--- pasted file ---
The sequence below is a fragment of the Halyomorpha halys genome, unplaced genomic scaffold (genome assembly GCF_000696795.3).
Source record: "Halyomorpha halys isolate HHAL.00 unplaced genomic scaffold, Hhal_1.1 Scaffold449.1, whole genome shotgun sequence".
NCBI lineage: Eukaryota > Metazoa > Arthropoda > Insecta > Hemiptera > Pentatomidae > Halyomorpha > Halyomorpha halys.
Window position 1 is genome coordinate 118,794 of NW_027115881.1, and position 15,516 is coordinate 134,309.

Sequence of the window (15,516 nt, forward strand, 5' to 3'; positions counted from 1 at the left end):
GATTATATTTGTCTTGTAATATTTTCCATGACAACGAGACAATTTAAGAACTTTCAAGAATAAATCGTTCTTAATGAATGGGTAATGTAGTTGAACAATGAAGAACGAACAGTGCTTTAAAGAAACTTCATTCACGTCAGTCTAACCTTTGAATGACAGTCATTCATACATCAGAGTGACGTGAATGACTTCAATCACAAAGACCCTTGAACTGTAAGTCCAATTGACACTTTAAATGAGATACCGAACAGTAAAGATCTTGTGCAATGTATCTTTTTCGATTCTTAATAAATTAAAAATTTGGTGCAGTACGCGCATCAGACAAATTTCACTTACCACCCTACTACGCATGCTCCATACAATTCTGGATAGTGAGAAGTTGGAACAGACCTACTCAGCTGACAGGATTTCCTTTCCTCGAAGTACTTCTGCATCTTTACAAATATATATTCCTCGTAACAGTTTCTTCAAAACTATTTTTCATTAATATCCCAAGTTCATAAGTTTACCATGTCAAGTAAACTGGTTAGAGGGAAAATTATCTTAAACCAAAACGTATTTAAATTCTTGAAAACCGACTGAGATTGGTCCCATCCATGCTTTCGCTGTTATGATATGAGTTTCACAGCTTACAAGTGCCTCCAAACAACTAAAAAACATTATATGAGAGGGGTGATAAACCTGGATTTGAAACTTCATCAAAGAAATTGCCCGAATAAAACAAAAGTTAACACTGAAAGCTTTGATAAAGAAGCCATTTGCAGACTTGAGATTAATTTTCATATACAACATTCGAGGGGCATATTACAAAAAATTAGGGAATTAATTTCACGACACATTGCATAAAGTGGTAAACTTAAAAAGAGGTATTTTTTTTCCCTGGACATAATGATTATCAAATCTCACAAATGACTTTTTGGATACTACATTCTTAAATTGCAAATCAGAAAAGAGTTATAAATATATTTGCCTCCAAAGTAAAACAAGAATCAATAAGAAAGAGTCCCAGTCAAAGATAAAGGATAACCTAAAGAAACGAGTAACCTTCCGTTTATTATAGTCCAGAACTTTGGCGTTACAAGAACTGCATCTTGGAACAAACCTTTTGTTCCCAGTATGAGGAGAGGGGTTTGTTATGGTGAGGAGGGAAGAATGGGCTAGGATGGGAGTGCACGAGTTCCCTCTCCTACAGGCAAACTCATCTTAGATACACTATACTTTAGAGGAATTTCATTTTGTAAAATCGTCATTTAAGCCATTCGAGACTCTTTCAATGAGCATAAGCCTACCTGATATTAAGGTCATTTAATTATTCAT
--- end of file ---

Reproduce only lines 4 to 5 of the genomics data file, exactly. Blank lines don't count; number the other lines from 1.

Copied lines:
Window position 1 is genome coordinate 118,794 of NW_027115881.1, and position 15,516 is coordinate 134,309.

Sequence of the window (15,516 nt, forward strand, 5' to 3'; positions counted from 1 at the left end):